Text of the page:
"Come" then, my fellow-Christian, "and let us join ourselves to the Lord in a perpetual covenant, never to be forgotten" by God: never to be forsaken by us. Let each of us renew our surrender, "O Lord, truly I am Your servant;" I offer myself to You: "You have loosed my bonds;" oh! bind me to Yourself with fresh bonds of love, that may never be loosed. Glad am I that I am anything--though the lowest of all; that I have anything--poor and vile as it is--capable of being employed in Your service. I yield myself to You with my full bent of heart and will, entirely and forever; asking only, that I may be "a vessel for the Master's use."
Verse 107. I am afflicted very much: quicken me, O Lord, according to Your word.
It would seem, that this holy saint's covenanting season was a time of deep affliction: while his determined resolution to keep God's word of obedience, gave boldness to his pleading, that God would perform His word of promise--Quicken me, O Lord, according to Your word. And this is our high privilege, that we are permitted to pour our troubles into the ear of One, who is able perfectly to enter into, and to sympathize with us in them; "who knows our frame," who has Himself laid the affliction upon us: yes, more than all, who in "all our affliction is" Himself "afflicted;" and who "suffered being tempted, that He might be able to support them that are tempted." There are none--not even those most dear to us--to whom we can unbosom ourselves, as we do to our heavenly Friend. Our wants, griefs, burdens of every kind--we roll them all upon Him, with special relief in the hour of affliction. An affecting contrast to those who are indeed afflicted very much; whose souls, "drawing near unto death," and knowing no refuge, are ready to burst with their own sorrows, "the sorrow of the world"--unmitigated--unrelieved, "working death!"
There is a "needs-be" for the afflictions of the Lord's people. The stones of the spiritual temple cannot be polished or fitted to their place without the strokes of the hammer. The gold cannot be purified without the furnace. The vine must be pruned for greater fruitfulness. The measure of discipline varies indefinitely. But such is the inveteracy of fleshly lusts, that very much affliction may often be the needful regimen. Yet will it be tempered by one, who knows the precise measure, who can make no mistakes in our constitutions, and whose fatherly pity will chasten "not for His pleasure, but for our profit." And need we speak of the alleviations of our trials, that they are infinitely disproportioned to our deserts--that they are "light, and but for a moment," compared with eternity--that greater comfort is given in the endurance of them, than we even ventured to anticipate from their removal--that the fruit at the end more than balances the trials themselves? Need we say--how richly they ought to be prized, as conforming us to the image of our suffering Lord; how clearly we shall one day read in them our Father's commission, as messengers of love; and how certainly "the end of the Lord" will be "that the Lord is very pitiful and of tender mercy?"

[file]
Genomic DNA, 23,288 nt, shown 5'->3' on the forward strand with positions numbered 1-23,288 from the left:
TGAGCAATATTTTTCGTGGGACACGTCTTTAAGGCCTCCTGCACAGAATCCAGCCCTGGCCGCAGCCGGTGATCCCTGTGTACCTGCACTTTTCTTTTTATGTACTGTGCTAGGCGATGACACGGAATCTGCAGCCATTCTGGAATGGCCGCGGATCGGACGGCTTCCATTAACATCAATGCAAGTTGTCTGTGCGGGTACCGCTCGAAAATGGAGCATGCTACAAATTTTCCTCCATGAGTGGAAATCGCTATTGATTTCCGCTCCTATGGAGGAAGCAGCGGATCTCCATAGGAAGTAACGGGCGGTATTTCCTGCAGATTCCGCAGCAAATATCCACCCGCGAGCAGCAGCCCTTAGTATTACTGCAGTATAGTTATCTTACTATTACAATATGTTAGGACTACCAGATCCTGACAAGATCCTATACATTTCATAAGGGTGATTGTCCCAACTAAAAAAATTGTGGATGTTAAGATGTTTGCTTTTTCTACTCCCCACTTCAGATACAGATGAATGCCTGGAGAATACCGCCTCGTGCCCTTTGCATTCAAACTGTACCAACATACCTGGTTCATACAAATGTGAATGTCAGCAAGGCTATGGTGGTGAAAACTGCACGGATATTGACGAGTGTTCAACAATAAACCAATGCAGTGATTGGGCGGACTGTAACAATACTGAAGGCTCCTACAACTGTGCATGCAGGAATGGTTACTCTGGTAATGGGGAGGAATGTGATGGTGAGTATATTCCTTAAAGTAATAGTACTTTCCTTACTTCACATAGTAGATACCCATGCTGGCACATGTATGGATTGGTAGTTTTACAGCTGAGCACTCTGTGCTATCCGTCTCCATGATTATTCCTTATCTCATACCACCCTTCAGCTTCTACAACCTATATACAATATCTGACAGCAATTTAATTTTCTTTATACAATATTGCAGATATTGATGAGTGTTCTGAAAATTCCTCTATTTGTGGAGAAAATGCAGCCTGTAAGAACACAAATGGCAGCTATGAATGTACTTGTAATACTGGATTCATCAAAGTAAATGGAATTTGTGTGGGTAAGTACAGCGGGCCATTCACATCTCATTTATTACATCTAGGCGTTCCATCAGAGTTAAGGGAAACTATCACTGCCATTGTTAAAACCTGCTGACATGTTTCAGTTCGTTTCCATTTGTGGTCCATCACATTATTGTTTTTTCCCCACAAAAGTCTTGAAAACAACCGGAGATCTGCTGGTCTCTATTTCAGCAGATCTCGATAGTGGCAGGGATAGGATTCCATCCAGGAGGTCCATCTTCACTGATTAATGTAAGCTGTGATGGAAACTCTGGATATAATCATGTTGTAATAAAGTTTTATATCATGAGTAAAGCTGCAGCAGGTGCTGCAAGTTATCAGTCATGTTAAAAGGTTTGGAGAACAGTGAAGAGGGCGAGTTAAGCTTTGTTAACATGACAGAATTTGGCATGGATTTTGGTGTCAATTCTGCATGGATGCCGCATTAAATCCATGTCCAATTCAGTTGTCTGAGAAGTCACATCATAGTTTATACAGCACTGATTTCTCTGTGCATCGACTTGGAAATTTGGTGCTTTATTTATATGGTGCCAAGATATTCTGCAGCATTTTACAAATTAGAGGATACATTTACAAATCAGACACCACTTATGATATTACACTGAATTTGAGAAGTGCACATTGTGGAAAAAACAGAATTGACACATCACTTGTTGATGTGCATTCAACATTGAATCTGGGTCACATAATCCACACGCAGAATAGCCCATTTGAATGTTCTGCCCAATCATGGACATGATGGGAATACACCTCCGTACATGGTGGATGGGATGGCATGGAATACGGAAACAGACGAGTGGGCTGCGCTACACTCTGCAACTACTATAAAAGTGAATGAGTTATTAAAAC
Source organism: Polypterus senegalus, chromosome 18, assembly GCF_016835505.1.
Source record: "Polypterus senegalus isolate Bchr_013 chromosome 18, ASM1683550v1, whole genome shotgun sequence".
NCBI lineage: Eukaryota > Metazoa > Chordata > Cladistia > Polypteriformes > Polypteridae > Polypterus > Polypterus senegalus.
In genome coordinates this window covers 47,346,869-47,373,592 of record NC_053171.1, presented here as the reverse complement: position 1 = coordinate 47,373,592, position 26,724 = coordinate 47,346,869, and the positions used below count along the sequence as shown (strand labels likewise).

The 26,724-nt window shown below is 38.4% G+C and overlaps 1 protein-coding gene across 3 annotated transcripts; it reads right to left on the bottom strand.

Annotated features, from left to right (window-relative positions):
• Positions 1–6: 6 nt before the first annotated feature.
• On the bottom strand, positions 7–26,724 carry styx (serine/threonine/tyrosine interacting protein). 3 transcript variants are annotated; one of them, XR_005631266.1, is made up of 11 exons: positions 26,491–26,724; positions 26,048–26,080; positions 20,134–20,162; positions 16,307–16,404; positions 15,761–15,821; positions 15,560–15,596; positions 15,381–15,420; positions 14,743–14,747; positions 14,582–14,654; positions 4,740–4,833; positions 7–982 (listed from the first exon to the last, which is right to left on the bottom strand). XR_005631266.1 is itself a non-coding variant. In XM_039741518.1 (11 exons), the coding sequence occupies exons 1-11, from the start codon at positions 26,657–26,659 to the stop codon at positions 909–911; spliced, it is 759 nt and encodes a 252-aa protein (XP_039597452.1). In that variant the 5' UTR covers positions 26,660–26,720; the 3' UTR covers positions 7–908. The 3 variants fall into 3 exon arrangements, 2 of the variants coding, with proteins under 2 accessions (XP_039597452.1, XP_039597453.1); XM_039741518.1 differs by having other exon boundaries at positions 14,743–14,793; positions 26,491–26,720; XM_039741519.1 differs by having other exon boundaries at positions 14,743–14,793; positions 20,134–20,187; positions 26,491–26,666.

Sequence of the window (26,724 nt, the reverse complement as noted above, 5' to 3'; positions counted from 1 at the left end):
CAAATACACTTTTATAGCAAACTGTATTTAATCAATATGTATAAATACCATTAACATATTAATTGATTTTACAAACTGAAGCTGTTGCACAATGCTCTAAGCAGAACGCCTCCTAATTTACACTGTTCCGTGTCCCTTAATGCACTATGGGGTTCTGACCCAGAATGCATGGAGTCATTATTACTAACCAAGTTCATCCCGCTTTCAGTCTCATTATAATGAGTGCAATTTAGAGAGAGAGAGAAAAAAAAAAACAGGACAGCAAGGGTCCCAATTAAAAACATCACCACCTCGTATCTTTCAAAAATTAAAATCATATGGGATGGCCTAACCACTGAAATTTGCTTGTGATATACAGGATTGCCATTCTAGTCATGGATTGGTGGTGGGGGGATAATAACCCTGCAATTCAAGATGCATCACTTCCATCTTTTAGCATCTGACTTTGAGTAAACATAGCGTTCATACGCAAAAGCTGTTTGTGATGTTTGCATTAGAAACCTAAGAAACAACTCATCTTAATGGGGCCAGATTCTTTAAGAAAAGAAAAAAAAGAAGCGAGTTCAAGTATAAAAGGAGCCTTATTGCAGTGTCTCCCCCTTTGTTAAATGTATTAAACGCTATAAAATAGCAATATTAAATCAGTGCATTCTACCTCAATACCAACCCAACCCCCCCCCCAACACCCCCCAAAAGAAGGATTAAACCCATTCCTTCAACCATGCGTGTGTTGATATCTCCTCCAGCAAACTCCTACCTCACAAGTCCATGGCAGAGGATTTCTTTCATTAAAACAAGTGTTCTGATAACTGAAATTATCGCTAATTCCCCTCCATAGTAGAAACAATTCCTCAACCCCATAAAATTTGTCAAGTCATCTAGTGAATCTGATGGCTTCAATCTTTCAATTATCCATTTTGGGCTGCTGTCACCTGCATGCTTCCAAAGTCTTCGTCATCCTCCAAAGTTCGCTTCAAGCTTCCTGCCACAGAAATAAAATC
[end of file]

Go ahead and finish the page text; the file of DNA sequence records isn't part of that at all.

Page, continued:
Perhaps affliction--at least very much affliction--may not be our present lot. Yet it is our duty, and wisdom, as the good soldier in the time of truce, to burnish our armor for the fight. "Let not him that girds on his harness boast himself as he who puts it off. Because the wicked have no changes, therefore they fear not God." The continual changes in Christian experience may well remind us of the necessity of "walking humbly with God," that we may not, by an unprepared spirit, lose the blessing of the sanctified cross. How many of the Lord's dear children may bear Ephraim's name, "For God has caused me to be fruitful in the land of my affliction!" Sometimes they are so conscious of the present good, that they dread affliction leaving them, more, probably, than the inexperienced professor dreads its coming.
But great affliction is as hard to bear as great prosperity. Some whose Christian profession had drawn out the esteem of others--perhaps also their own complacency--have shown by "faintness in the day of adversity their strength to be small," and themselves to be almost untaught in this school of discipline--shaken, confused, broken. Special need indeed have we under the smart of the rod, of quickening grace to preserve us from stout-heartedness or dejection. We think we could bear the stroke, did we know it to be paternal, not judicial. Have we, then, "forgotten the exhortation, which speaks unto us as unto children?" Do "we despise the chastening of the Lord?" 'Quicken me, Lord, that I may be preserved in a humble, wakeful, listening posture, to hear and improve the message of Your blessing of the sanctified cross.' Do we "faint, when we are rebuked of Him?" "Quicken me, O Lord," that I sink not under the "blow of Your hand." Thus will this Divine influence save us from the horrible sin of being offended with God in our fretting spirit. We shall receive His chastisement with humility without despondency, and with reverence without distrust; hearkening to the voice that speaks, while we tremble under the rod that strikes: yet so mingling fear with confidence, that we may at the same moment adore the hand which we feel, and rest in mercy that is promised. Our best support in the depths of affliction is, prayer for quickening according to Your word! and which of the exercised children of God has ever found one jot, or one tittle of it to fail? "Patience working experience, and experience hope, and hope making not ashamed," in the sense of "the love of God shed abroad upon the heart by the Holy Spirit which is given unto us"--all this is the abundant answer to our prayer, "You who have shown me great and sore troubles, shall quicken me again, and shall bring me up again from the depths of the earth. You shall increase my greatness, and comfort me on every side." Nothing will bear looking back to with comfort, like those trials, which though painful to the flesh, have tended to break our spirit, mold our will, and strengthen the simplicity of our walk with God.